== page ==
by the American Sunday-School Union
Nelly Wallace is about six years old. She
has a pleasant, attractive face. Her long hair curls
in ringlets over her neck. She is one of the neatest
and most gentle children I ever saw, and gives her
mother but little trouble. Indeed, she is so orderly,
and active, that she is quite an assistance to her.
She sings like a lark, and is patient as a lamb. She
is very generous, too.
Her father is obliged to live on a small salary.
Nelly is a favourite with her father's friends, and
often receives a present from them.
One day, she heard her mother say to her father
that they needed some particular article very much,
but he told her he had not money enough to purchase
it. She quietly left the room, and went up
stairs. Presently she returned, and placed a five-dollar
gold-piece, which had been given to her, in
her mother's hand. "Please use my money, mother,"
she said; "I should rather you would use it
for what you need, than keep it to buy something
At another time, her father was obliged to take a
journey on business. Nelly brought forth her
purse, and offered its contents to him to defray his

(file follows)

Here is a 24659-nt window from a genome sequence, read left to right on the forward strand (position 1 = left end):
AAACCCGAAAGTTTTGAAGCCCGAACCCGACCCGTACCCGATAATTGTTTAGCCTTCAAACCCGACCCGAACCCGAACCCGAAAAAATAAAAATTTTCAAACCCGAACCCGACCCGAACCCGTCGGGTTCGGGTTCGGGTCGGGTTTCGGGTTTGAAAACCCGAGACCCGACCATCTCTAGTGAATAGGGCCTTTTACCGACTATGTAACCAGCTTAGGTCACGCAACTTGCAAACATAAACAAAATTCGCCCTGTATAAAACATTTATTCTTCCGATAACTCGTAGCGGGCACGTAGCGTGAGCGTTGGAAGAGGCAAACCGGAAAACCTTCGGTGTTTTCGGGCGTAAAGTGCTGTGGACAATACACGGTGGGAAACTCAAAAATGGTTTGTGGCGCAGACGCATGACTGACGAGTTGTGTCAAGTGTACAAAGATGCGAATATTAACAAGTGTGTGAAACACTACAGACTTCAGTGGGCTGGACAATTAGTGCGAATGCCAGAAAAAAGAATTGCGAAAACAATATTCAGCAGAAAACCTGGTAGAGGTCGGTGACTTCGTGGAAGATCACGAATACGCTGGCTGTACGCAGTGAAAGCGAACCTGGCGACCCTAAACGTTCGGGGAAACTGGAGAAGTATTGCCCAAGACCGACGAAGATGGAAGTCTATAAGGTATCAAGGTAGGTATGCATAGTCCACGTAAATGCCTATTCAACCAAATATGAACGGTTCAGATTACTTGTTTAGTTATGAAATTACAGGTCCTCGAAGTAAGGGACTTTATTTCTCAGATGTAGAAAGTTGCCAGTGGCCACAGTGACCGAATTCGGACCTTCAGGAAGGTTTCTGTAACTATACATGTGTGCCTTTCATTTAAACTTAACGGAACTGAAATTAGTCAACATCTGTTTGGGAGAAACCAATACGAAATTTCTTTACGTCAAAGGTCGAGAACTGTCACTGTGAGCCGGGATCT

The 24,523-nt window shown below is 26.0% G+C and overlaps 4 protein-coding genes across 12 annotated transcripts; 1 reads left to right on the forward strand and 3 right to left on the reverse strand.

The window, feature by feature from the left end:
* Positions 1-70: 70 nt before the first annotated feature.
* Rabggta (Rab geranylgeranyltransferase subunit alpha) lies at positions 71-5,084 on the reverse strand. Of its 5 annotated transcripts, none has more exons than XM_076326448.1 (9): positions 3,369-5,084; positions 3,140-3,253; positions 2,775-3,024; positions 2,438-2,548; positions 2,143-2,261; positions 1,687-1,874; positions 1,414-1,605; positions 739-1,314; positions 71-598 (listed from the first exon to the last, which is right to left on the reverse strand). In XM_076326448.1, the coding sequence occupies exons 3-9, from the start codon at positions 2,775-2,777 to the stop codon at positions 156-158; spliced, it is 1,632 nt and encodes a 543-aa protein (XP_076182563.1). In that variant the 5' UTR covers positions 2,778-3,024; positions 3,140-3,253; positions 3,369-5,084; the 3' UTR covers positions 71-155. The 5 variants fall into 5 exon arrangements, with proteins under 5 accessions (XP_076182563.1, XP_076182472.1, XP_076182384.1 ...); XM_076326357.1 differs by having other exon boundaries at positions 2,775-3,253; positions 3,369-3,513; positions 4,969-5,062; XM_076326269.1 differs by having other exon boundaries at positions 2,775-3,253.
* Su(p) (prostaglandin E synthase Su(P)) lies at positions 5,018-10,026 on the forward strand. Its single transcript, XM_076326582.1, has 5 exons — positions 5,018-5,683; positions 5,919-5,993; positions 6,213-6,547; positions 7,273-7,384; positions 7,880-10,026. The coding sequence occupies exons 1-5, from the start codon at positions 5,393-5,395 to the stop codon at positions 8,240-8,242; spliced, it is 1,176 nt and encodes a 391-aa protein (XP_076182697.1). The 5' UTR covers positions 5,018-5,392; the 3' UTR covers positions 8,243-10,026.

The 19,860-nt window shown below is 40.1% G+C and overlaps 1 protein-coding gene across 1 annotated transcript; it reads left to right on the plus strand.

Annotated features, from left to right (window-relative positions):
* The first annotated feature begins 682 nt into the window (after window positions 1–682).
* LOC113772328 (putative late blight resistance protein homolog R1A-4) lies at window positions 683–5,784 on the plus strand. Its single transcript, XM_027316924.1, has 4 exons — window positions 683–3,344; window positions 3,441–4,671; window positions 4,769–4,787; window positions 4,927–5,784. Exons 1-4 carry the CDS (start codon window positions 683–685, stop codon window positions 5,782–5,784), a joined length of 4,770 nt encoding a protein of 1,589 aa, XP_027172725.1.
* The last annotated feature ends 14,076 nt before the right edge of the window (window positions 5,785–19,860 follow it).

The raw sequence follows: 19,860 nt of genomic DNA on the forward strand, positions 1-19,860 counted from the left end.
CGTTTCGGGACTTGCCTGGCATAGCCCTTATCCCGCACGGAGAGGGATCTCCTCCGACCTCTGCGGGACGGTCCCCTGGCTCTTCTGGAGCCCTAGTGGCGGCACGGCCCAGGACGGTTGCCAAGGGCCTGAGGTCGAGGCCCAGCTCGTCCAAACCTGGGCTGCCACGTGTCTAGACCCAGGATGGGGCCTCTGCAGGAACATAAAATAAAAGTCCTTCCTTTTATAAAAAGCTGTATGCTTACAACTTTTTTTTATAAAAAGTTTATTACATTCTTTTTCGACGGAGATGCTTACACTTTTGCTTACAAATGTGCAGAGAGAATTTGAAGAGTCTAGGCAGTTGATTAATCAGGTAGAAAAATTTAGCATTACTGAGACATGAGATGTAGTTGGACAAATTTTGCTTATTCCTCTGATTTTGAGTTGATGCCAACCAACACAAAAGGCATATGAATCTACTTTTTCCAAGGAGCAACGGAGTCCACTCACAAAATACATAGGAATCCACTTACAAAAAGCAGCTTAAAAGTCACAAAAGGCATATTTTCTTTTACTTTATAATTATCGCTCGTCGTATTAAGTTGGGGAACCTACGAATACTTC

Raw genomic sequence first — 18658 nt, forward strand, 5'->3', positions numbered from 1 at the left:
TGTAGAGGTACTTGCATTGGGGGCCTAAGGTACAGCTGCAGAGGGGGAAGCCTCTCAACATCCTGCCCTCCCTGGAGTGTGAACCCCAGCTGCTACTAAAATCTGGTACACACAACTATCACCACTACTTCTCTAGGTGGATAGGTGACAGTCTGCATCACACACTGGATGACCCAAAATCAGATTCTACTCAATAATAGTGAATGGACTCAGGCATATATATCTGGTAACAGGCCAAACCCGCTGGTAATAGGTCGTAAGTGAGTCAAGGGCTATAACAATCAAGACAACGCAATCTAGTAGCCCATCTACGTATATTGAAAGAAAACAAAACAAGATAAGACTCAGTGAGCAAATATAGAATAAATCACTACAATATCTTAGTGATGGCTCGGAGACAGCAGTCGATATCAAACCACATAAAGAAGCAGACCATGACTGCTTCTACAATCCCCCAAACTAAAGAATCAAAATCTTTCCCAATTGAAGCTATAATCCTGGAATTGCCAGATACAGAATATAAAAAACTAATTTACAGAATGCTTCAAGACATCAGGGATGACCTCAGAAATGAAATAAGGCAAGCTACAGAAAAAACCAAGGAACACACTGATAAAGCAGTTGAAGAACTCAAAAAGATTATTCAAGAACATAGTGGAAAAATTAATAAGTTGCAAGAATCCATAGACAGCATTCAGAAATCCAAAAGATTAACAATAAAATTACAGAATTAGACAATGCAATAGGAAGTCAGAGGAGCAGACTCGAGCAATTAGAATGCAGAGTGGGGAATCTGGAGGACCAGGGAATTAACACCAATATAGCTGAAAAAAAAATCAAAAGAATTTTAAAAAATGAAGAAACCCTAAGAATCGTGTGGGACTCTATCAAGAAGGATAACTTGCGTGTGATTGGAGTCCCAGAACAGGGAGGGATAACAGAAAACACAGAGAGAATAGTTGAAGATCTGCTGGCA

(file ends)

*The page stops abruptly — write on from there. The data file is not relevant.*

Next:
expenses. Dear child! she knew nothing about the
cost of travelling, nor the value of money. She
thought her three-cent pieces would be all he would
Nelly brought forth her purse.
Paul, when exhorting the Corinthian church to
liberality, says, "If there be first a willing mind, it
is accepted according to that a man hath, and not
according to that he hath not." Nelly had a willing
mind, and her father was as much gratified by her
thoughtful consideration as he would have been if
she had been able to furnish him all that he needed.
So our heavenly Father is pleased with his children
when they do what they can to provide for the
wants of the needy; and the smallest gift, offered in
love, is not forgotten by him.
You recollect that our Saviour, when he saw the
rich men casting their gifts into the treasury and
the poor woman casting in her two mites, said that
she had cast in more than they all. They had
given of their abundance; it had cost them no
self-denial—but she, of her penury, had cast in all
the living that she had. God looks not only on the
outward act, but at the heart. He sees the motives
which actuate us. He saw Nelly's heart, and he
approved her generosity. He gave her an approving
conscience, which made her very happy—far
happier than she could have been if she had been
selfish, and thought only of her own enjoyment.